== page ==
Can playing music at your place of business actually violate copyright laws? Don Simon gives us a few notes…
Business owners often spend a lot of time, money and effort creating just the right ambience for their restaurants or stores. Furniture, lighting and fixtures all help comprise a business’s welcoming atmosphere. Music can also play an important role in this too. But did you know that the seemingly innocent act of playing a radio at one’s place of business might actually violate the law?
Music is one of the areas of creativity protected by copyright law whereby songwriters have the right to control the public performance of their songs. A public performance is one that occurs in a public place where people gather (other than a small circle of a family or social acquaintances). It also is a performance that is transmitted to the public by way of radio or TV broadcasts and the Internet. Business owners who wish to perform (or play) songs at their establishments must first obtain public performance licenses to do so.
As you can imagine, it would be extremely difficult and time-consuming for every restaurant, bar, store, etc., playing potentially hundreds of songs per day, to acquire public performance licenses from every songwriter. It would be equally as daunting for songwriters to grant public performance licenses to every restaurant, bar, store, etc.
Enter the performing rights organizations a.k.a. “PROs.” These include the American Society of Composers, Authors and Publishers (ASCAP), Broadcast Music Inc. (BMI) and the Society of European Stage Authors and Composers (SESAC). Songwriters and music publishing companies become “affiliates” of one of these PROs. The PROs then grant blanket performance licenses to businesses allowing them the right to play any song from that PRO’s repertoire. The PROs collect license fees and remit royalty payments to songwriters and music publishers. These fees can range from a few hundred dollars to several thousand per year and are based on several factors including the number of speakers, audience capacity, square footage and how often songs are performed.
“For an average-size business, the annual fee works out to be around $2 per day for one blanket license,” says Vincent Candilora, executive vice president of licensing at ASCAP. “Music follows the rules of property. We may think ‘they’re playing my song,’ but it still legally belongs to the songwriter who created it and the music publisher who markets it. When you use other people’s property, you need to ask for permission first.”
If you are operating an establishment that features music as part of its ambience, you should expect to be contacted by one or more of these PROs. When that time comes, here are a few things to remember:
1. Educate yourself on public performance licenses. Know that playing unlicensed songs may be a violation of copyright law and may allow the songwriter to recover damages ranging from $750 per violation to $150,000 if a court finds the infringement to be willful. So think of a public performance license as one of the many costs of doing business. Understand that acquiring one is the responsibility of the venue, not the musician or performer. Also, ownership of a CD, MP3 file or sheet music does not automatically grant a public performance right. Typically, those items are sold only with a license for private home use.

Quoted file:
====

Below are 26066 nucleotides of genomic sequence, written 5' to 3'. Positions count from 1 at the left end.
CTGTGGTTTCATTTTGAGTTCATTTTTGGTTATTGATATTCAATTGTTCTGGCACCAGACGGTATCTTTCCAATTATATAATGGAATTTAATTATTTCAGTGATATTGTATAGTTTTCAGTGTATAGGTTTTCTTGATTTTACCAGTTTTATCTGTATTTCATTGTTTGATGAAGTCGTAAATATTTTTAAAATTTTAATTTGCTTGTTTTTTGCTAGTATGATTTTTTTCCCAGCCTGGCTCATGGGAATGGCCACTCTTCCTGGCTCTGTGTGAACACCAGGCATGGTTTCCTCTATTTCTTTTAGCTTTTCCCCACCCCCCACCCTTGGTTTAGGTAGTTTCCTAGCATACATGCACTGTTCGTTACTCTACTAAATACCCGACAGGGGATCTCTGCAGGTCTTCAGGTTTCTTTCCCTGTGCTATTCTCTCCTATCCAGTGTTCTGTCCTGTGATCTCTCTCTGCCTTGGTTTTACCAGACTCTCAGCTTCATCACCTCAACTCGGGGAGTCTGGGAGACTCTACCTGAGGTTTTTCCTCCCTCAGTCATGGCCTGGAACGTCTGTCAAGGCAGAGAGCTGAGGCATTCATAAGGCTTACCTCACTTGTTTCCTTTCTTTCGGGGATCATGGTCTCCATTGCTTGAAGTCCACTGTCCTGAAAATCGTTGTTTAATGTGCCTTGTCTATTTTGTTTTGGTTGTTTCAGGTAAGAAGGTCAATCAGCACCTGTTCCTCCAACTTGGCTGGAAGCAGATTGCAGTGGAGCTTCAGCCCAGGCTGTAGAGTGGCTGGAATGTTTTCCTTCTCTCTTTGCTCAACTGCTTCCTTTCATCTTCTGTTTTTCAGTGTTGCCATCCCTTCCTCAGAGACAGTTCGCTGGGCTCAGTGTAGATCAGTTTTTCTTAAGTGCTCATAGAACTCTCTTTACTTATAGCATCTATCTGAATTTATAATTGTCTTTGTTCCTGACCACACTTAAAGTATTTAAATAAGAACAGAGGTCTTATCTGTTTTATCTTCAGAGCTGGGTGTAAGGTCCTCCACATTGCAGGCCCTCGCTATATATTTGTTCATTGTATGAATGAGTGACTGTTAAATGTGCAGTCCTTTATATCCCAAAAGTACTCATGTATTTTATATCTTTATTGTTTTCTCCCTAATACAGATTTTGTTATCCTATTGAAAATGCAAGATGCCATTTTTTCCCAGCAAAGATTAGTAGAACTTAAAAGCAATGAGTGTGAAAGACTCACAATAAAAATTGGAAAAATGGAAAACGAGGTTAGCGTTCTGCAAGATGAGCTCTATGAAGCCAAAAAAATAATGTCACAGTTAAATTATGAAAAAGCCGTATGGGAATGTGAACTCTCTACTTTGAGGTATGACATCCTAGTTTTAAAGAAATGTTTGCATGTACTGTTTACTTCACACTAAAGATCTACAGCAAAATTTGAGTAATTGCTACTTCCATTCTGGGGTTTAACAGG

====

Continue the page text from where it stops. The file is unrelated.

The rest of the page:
2. Acquire blanket licenses from each PRO. Songwriters and their music publishing companies are spread across all three PROs. Play it safe by getting blanket public performance licenses from ASCAP, BMI and SESAC.
3. Negotiate the license fee. Ask the PRO to consider the type of business you own, its square footage, how often and how prominent music is played, and the amount of foot traffic. Repeat this for each PRO. You are in a better negotiating position if you are proactive rather than reactive. Don’t be afraid to enlist the services of an attorney who has experience in negotiating public performance licenses.
4. See if your business qualifies for an exemption. Businesses under 2,000 square feet and restaurants or bars with less than 3,750 square feet can play music from a radio, television or similar household device without a public performance license. There must be fewer than six speakers, and customers can’t be charged to listen. Other limited exceptions exist for educational and charitable functions. Before going this route, it’s advisable to hire an attorney who is well versed in copyright law to help you determine if your business is exempt.
5. Explore music service alternatives. Musak, DMX, SiriusXM and others offer a wide range of programming options that can help solve potential legal issues. Public performance license fees are often included in the subscription price. “I’ve been using Muzak for about 10 years,” says Aaron Confessori, co-owner of Westport Café and Bar. “[The performance licenses] are included in my monthly fee of less than $40, all in. They are very easy to work with.”
Poet and novelist Victor Hugo once said, “Music expresses that which cannot be said and on which it is impossible to be silent.” Music is an art form that helps create ambience, set the mood and convey emotion, but it’s also a type of property. Take care to ensure that all the proper licenses to use that property are in place so you can let the music play … legally.